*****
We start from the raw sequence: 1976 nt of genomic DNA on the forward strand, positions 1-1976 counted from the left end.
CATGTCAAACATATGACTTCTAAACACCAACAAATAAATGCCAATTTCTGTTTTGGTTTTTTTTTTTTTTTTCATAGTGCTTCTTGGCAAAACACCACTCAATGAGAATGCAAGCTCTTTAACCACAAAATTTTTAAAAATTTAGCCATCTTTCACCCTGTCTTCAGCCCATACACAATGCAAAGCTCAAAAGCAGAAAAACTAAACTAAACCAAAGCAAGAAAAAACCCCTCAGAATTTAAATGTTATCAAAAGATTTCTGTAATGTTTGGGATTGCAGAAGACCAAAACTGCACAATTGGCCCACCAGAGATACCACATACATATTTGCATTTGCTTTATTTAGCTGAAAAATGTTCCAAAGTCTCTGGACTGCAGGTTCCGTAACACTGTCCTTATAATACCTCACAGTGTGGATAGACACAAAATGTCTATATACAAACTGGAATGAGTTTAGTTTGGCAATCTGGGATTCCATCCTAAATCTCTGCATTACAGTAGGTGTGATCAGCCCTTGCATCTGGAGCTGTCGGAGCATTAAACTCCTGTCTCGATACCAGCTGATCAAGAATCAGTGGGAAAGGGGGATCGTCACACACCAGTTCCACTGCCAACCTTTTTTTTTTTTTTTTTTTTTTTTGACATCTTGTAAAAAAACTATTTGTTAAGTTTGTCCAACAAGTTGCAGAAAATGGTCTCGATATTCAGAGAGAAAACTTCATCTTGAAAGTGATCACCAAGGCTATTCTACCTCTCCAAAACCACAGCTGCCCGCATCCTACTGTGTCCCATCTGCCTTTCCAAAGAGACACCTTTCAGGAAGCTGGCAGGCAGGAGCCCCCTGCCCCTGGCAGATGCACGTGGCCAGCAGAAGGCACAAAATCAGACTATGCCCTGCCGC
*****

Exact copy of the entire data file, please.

We start from the raw sequence: 1976 nt of genomic DNA on the forward strand, positions 1-1976 counted from the left end.
CATGTCAAACATATGACTTCTAAACACCAACAAATAAATGCCAATTTCTGTTTTGGTTTTTTTTTTTTTTTTCATAGTGCTTCTTGGCAAAACACCACTCAATGAGAATGCAAGCTCTTTAACCACAAAATTTTTAAAAATTTAGCCATCTTTCACCCTGTCTTCAGCCCATACACAATGCAAAGCTCAAAAGCAGAAAAACTAAACTAAACCAAAGCAAGAAAAAACCCCTCAGAATTTAAATGTTATCAAAAGATTTCTGTAATGTTTGGGATTGCAGAAGACCAAAACTGCACAATTGGCCCACCAGAGATACCACATACATATTTGCATTTGCTTTATTTAGCTGAAAAATGTTCCAAAGTCTCTGGACTGCAGGTTCCGTAACACTGTCCTTATAATACCTCACAGTGTGGATAGACACAAAATGTCTATATACAAACTGGAATGAGTTTAGTTTGGCAATCTGGGATTCCATCCTAAATCTCTGCATTACAGTAGGTGTGATCAGCCCTTGCATCTGGAGCTGTCGGAGCATTAAACTCCTGTCTCGATACCAGCTGATCAAGAATCAGTGGGAAAGGGGGATCGTCACACACCAGTTCCACTGCCAACCTTTTTTTTTTTTTTTTTTTTTTTTGACATCTTGTAAAAAAACTATTTGTTAAGTTTGTCCAACAAGTTGCAGAAAATGGTCTCGATATTCAGAGAGAAAACTTCATCTTGAAAGTGATCACCAAGGCTATTCTACCTCTCCAAAACCACAGCTGCCCGCATCCTACTGTGTCCCATCTGCCTTTCCAAAGAGACACCTTTCAGGAAGCTGGCAGGCAGGAGCCCCCTGCCCCTGGCAGATGCACGTGGCCAGCAGAAGGCACAAAATCAGACTATGCCCTGCCGC